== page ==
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Packaging: The Return of Returnable Beer Bottles?

In Washington state, a new program is helping breweries and other beverage producers give reusable glass bottles a fresh look. Nationally, the cost and supply of new glass—and glaring weaknesses in recycling programs—could make such programs increasingly feasible.

Kate Bernot Jan 2, 2024 - 11 min read

Packaging: The Return of Returnable Beer Bottles? Primary Image

At Seattle’s Fair Isle, bottles such as these are now returnable and reusable. Photo: Courtesy Fair Isle Brewing.

Even children learn that when it comes to the “three Rs,” reuse comes before recycle. It’s why kegs are the beer package with the lowest contribution to greenhouse-gas emissions.

Yet glass can also be a lower-waste, lower-emissions package—but only if that glass is reused. Behind kegs, returnable glass generates the second-lowest greenhouse-gas emissions among mainstream beverage packages, at nine kilograms of CO2 per hectoliter of beer packaged, according to a 2022 report by Rabobank. (Compare that to an estimated 23 to 31 kilograms per hectoliter for aluminum cans.)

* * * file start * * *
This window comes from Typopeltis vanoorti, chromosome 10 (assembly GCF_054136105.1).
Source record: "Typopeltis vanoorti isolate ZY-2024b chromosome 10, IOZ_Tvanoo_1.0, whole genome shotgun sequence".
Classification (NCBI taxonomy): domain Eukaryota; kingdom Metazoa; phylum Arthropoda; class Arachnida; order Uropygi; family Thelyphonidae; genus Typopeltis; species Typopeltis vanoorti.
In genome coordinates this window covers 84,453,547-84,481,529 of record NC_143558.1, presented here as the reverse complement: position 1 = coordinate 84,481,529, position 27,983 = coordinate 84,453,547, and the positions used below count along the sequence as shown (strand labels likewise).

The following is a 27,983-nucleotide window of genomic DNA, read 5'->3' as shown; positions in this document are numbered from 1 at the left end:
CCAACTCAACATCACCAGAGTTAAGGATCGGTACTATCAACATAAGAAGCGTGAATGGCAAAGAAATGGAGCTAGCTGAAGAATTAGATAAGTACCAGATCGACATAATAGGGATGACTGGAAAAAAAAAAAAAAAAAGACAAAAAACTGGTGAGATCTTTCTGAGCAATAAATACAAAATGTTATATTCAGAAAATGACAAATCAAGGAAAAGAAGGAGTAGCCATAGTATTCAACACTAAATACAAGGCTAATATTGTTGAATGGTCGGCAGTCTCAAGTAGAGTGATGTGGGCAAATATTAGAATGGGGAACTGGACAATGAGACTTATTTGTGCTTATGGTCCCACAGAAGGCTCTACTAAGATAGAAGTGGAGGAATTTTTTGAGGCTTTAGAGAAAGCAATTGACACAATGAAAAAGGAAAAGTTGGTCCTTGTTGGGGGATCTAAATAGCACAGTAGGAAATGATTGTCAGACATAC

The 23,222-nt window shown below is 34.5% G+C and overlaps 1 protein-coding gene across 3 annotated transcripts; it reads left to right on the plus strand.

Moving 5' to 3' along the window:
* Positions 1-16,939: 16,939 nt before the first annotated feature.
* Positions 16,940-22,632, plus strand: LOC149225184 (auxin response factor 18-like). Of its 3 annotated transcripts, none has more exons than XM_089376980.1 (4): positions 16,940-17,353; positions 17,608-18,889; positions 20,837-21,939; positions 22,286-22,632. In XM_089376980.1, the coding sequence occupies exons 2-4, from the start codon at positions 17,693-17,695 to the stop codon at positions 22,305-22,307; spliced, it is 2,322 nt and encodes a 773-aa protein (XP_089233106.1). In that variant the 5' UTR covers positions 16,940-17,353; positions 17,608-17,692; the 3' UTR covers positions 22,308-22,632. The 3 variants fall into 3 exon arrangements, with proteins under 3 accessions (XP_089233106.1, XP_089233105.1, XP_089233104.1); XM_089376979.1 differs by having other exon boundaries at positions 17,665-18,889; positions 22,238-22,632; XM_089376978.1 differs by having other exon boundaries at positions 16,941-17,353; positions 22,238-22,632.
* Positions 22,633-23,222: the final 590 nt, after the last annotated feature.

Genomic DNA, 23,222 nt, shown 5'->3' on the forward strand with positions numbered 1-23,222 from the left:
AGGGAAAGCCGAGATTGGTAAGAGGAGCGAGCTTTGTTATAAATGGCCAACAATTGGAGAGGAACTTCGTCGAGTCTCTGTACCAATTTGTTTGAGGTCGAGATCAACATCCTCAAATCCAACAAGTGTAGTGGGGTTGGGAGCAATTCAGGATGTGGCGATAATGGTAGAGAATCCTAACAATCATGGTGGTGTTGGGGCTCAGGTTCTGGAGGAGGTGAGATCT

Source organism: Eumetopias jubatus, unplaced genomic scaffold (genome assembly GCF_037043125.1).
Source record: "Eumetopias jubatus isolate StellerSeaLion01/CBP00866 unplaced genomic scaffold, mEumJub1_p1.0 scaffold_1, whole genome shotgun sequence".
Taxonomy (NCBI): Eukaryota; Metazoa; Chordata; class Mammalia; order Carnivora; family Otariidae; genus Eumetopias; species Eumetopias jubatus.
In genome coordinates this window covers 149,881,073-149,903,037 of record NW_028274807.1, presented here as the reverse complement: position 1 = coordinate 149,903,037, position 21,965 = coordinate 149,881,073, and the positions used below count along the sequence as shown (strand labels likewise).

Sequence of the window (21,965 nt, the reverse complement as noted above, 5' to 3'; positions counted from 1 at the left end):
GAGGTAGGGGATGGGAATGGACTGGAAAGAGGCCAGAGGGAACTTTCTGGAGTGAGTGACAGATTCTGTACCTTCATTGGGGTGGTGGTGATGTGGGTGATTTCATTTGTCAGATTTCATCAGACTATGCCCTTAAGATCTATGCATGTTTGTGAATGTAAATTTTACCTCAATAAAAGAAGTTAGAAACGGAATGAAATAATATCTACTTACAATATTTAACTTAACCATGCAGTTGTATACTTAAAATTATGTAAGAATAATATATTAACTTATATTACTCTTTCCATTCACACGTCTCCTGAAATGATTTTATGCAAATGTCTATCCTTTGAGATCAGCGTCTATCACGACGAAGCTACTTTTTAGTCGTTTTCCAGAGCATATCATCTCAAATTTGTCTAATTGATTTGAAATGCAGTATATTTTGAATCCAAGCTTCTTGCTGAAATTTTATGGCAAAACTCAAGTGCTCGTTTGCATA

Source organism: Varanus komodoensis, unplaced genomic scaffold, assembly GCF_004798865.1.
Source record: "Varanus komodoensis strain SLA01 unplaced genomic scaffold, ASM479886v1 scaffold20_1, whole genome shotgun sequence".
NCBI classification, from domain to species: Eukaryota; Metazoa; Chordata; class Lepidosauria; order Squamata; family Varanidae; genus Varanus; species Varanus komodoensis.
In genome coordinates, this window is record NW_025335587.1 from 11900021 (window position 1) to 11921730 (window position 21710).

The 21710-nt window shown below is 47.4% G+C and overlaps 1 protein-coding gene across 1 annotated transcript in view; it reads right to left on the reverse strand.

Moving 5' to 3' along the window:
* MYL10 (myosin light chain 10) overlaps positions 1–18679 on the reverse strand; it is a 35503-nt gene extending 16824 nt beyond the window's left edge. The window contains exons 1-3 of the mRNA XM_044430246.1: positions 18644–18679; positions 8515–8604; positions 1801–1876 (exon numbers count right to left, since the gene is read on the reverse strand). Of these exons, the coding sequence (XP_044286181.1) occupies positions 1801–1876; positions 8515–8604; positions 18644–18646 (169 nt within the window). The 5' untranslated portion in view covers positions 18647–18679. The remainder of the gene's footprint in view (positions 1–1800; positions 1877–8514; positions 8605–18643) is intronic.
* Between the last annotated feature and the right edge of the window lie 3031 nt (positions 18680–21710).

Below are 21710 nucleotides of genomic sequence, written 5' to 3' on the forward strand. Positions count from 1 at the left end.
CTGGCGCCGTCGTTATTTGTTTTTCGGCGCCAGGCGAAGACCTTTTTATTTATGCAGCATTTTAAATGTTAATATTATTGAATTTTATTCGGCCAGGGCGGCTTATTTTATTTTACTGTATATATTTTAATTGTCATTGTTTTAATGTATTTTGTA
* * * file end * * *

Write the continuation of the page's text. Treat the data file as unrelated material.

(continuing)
Citing research by Anheuser-Busch InBev, the Rabobank report notes that switching to returnable glass bottles instead of one-way glass can reduce that packaging’s greenhouse-gas emissions by 80 percent. Despite that potential, neither the U.S. beverage industry nor local governments have invested in the systems and infrastructure that would make glass reuse possible.

Today, however, a few factors are converging to finally make glass reuse a viable option—at least for some craft-beverage companies:

  • The first push toward reusable glass comes from rising packaging costs, which discourage beverage makers from purchasing new glass.
  • The second is the launch of a first-of-its-kind program in Washington state that enables wineries, distilleries, and breweries to package in reusable glass bottles without paying a premium for those bottles.
  • The third factor is big-picture: The world’s supply of sand—more specifically, silica sand, the type of sand that can be turned into glass—is finite and dwindling. Because it’s also used to make concrete and computer chips, silica sand is being extracted from the earth much, much faster than is sustainable, and that will only result in higher prices for glass in the future.

“If we don’t reuse materials, then packaging costs go up,” says John Morrison, cofounder and CEO of ZEWA, the new glass-reuse company in Washington. “So, if we can make reusable glass dead-stupid simple for people, … it’s a no-brainer.”

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